Mr Falana's case against the AU concerns the validity of Article 34 (6) of the Protocol to the African Charter on Human and Peoples' Rights on the Establishment of an African Court on Human and Peoples' Rights in Arusha.
The applicant filed his application with the African Court in February 2011, alleging that he has made several attempts to get the Federal Republic of Nigeria to deposit the declaration required under Article 34 (6) of the Protocol to the African Charter on Human and Peoples' Rights on the Establishment of an African Court on Human and Peoples' Rights to no avail.
He alleges further that he has been denied access to the African Court because of the failure or refusal by Nigerian authorities to make the declaration allowing Nigerian individuals and Non-Governmental Organizations (NGOs) to bring their cases directly before the African Court.
He submits that since his efforts to have Nigeria make the declaration have failed, he decided to file an application against the African Union, as a representative of its Member States.
In his application, Femi Falana asks the Court to find Article 34(6) of the Protocol establishing the Court illegal, null and void as it is inconsistent with Articles 1, 2, 7, 13, 26 and 66 of the African Charter on Human and Peoples' Rights.
According to him, the requirement for a state to make a declaration, in addition to the ratification of the protocol establishing the Court, to allow its citizens and NGOs to directly institute cases before the Court is a violation of human rights.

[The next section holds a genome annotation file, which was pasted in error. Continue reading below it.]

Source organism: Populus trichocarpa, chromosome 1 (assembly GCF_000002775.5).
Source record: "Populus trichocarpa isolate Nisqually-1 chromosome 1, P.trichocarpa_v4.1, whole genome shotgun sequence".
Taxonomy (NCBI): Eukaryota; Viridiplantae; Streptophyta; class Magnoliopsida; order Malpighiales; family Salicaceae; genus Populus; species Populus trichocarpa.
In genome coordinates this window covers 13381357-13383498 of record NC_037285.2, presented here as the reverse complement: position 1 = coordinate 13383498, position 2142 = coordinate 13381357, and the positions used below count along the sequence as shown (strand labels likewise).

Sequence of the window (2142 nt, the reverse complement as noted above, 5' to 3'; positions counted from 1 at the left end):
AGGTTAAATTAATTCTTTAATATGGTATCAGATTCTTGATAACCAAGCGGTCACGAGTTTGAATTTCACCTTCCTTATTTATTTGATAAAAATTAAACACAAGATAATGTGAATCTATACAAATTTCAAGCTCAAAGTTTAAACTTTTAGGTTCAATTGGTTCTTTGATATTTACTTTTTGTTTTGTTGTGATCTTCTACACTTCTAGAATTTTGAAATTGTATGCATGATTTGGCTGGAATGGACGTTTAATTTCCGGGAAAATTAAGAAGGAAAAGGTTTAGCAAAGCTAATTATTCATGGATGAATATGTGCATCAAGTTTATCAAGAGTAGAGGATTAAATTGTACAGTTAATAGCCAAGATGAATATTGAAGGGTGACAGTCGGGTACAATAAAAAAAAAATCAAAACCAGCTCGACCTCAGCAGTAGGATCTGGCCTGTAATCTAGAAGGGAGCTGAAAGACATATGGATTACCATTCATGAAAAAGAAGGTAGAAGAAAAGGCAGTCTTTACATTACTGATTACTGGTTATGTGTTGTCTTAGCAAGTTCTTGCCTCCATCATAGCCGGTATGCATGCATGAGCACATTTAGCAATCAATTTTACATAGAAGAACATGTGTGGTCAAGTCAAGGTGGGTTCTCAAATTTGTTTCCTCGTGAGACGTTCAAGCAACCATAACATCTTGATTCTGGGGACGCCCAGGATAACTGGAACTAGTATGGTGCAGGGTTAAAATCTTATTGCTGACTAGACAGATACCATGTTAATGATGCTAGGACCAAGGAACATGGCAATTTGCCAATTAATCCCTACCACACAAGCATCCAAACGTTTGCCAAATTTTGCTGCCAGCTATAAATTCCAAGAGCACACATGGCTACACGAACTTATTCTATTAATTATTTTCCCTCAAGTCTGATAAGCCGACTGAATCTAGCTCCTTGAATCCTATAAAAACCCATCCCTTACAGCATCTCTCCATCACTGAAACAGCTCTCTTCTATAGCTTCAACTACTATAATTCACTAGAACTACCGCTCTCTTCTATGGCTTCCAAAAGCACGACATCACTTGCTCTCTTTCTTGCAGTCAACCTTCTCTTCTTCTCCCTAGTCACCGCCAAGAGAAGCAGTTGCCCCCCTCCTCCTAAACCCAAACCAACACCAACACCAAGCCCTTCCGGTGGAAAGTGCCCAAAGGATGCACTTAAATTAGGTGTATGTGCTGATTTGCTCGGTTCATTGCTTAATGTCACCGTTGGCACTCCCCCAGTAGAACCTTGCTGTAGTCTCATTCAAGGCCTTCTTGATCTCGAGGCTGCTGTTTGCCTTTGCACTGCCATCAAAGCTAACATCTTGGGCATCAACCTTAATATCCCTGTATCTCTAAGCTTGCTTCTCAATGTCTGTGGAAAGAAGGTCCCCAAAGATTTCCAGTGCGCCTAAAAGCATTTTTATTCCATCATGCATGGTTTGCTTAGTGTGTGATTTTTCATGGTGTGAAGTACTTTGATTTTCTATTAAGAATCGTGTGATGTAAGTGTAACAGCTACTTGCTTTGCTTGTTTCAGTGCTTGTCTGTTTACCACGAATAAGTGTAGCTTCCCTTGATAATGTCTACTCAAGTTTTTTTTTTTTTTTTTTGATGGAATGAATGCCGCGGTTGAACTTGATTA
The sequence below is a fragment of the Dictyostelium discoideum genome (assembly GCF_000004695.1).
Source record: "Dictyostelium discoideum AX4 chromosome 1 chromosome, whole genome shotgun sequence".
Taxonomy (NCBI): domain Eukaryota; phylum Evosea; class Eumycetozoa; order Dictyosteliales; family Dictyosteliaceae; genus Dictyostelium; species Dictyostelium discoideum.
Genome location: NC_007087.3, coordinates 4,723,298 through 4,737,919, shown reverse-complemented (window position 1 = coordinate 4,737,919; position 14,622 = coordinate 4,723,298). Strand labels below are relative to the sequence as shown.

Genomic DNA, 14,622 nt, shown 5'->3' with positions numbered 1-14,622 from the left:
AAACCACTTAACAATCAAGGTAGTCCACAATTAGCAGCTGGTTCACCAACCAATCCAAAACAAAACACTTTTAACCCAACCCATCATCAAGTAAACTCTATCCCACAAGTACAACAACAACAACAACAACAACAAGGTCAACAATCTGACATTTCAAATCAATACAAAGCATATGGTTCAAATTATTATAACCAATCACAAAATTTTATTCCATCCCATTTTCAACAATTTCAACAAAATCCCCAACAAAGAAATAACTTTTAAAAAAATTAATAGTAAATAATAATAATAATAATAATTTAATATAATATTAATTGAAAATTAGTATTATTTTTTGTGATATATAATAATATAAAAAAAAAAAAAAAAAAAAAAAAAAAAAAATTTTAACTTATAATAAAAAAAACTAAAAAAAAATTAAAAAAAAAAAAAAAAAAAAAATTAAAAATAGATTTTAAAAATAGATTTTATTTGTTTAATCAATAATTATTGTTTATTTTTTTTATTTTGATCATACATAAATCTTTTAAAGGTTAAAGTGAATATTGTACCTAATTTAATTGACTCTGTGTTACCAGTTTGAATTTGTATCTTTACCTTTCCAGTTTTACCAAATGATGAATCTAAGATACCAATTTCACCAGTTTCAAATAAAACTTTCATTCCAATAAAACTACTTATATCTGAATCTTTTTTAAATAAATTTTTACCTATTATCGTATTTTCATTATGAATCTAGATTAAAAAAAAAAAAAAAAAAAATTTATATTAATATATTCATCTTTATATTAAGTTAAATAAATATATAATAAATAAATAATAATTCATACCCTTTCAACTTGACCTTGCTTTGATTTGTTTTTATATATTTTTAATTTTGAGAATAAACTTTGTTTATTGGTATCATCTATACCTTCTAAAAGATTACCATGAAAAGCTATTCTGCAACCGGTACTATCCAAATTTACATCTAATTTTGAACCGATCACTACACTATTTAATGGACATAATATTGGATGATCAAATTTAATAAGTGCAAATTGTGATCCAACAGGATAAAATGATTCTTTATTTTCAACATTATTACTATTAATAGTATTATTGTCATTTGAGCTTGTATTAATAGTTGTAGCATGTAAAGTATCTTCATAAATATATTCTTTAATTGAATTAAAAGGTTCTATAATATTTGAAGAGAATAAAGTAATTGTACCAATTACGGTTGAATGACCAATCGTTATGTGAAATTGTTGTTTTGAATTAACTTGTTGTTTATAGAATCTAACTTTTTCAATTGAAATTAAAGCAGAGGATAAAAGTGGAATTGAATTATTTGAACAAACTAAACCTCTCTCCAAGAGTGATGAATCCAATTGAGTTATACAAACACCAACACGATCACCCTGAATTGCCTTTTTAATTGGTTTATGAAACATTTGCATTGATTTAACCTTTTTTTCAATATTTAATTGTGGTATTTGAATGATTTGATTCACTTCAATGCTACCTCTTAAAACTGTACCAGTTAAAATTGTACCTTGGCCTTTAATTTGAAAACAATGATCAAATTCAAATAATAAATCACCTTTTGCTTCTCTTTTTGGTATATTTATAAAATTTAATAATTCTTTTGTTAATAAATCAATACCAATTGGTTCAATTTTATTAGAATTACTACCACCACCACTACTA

The respondent, the AU, disputes the allegations of the applicant and maintains that the AU is neither a party to the African Charter on Human and Peoples' Rights, nor to the protocol establishing the Court.
The respondent further submits that the AU is not the legal representative of its members which are sovereign states. For that reason, the respondent submits that the court has no competence to decide the matter and argues that the application is inadmissible because the respondent is not a party to the African Charter and (or) the protocol establishing the court.
The respondent adds that the applicant has not even exhausted local remedies before bringing his case before the African Court. The respondent also maintains that the obligations of State Parties to the African Charter and the protocol establishing the Court cannot be inferred on the AU and are only applicable to State Parties thereto.
The application was lodged with the court on 20 February, 2011 and communicated to the respondent and to the AU Member States on 28 March, 2011.
The court examined both the application and respondents' response and the applicant's reply in September 2011 and decided that written submissions on the matter were closed. The parties were called for a public hearing where they presented their oral arguments on 22nd and 23rd March, 2012.
In this case, the applicant represented himself and the respondent was represented by Advocate Bahame Nyanduga assisted by officers from the office of the legal counsel of the African Union Commission. The judgment will be delivered in a public hearing at the court's premises.